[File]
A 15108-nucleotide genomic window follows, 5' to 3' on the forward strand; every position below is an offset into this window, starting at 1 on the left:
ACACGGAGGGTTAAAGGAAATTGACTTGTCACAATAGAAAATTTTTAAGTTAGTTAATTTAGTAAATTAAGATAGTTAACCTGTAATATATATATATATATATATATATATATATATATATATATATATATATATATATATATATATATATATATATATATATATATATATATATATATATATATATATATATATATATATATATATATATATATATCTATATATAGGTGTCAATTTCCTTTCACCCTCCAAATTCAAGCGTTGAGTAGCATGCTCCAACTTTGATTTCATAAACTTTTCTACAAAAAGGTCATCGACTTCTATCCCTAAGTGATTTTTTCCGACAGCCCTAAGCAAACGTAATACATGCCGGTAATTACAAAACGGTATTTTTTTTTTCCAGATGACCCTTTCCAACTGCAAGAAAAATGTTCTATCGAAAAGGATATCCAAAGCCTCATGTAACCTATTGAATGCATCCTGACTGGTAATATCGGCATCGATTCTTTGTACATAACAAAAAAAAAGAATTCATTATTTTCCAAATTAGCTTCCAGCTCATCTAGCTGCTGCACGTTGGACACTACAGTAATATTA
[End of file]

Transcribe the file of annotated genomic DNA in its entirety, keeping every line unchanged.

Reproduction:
A 15108-nucleotide genomic window follows, 5' to 3' on the forward strand; every position below is an offset into this window, starting at 1 on the left:
ACACGGAGGGTTAAAGGAAATTGACTTGTCACAATAGAAAATTTTTAAGTTAGTTAATTTAGTAAATTAAGATAGTTAACCTGTAATATATATATATATATATATATATATATATATATATATATATATATATATATATATATATATATATATATATATATATATATATATATATATATATATATATATATATATATATATATATATATATATATATCTATATATAGGTGTCAATTTCCTTTCACCCTCCAAATTCAAGCGTTGAGTAGCATGCTCCAACTTTGATTTCATAAACTTTTCTACAAAAAGGTCATCGACTTCTATCCCTAAGTGATTTTTTCCGACAGCCCTAAGCAAACGTAATACATGCCGGTAATTACAAAACGGTATTTTTTTTTTCCAGATGACCCTTTCCAACTGCAAGAAAAATGTTCTATCGAAAAGGATATCCAAAGCCTCATGTAACCTATTGAATGCATCCTGACTGGTAATATCGGCATCGATTCTTTGTACATAACAAAAAAAAAGAATTCATTATTTTCCAAATTAGCTTCCAGCTCATCTAGCTGCTGCACGTTGGACACTACAGTAATATTA